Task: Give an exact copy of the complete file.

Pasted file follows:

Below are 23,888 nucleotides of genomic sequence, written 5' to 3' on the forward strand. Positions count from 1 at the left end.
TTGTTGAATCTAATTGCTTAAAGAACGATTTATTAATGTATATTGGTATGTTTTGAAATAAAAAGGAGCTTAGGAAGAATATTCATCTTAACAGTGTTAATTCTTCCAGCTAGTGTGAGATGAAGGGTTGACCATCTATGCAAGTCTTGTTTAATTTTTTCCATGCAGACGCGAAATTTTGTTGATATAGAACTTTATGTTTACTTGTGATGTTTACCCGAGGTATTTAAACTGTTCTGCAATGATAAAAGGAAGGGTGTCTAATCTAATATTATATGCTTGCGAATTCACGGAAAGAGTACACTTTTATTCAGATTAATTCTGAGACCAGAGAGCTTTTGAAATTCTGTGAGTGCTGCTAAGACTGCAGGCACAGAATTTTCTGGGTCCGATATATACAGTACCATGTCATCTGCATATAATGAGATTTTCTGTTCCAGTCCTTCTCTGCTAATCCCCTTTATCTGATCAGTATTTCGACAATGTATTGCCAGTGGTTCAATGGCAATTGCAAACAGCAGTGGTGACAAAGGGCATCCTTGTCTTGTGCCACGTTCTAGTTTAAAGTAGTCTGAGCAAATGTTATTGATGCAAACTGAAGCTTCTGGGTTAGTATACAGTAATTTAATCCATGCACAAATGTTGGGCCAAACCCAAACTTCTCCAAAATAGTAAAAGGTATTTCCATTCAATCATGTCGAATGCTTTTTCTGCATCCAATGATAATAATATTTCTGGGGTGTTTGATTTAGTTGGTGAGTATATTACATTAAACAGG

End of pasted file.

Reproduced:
Below are 23,888 nucleotides of genomic sequence, written 5' to 3' on the forward strand. Positions count from 1 at the left end.
TTGTTGAATCTAATTGCTTAAAGAACGATTTATTAATGTATATTGGTATGTTTTGAAATAAAAAGGAGCTTAGGAAGAATATTCATCTTAACAGTGTTAATTCTTCCAGCTAGTGTGAGATGAAGGGTTGACCATCTATGCAAGTCTTGTTTAATTTTTTCCATGCAGACGCGAAATTTTGTTGATATAGAACTTTATGTTTACTTGTGATGTTTACCCGAGGTATTTAAACTGTTCTGCAATGATAAAAGGAAGGGTGTCTAATCTAATATTATATGCTTGCGAATTCACGGAAAGAGTACACTTTTATTCAGATTAATTCTGAGACCAGAGAGCTTTTGAAATTCTGTGAGTGCTGCTAAGACTGCAGGCACAGAATTTTCTGGGTCCGATATATACAGTACCATGTCATCTGCATATAATGAGATTTTCTGTTCCAGTCCTTCTCTGCTAATCCCCTTTATCTGATCAGTATTTCGACAATGTATTGCCAGTGGTTCAATGGCAATTGCAAACAGCAGTGGTGACAAAGGGCATCCTTGTCTTGTGCCACGTTCTAGTTTAAAGTAGTCTGAGCAAATGTTATTGATGCAAACTGAAGCTTCTGGGTTAGTATACAGTAATTTAATCCATGCACAAATGTTGGGCCAAACCCAAACTTCTCCAAAATAGTAAAAGGTATTTCCATTCAATCATGTCGAATGCTTTTTCTGCATCCAATGATAATAATATTTCTGGGGTGTTTGATTTAGTTGGTGAGTATATTACATTAAACAGG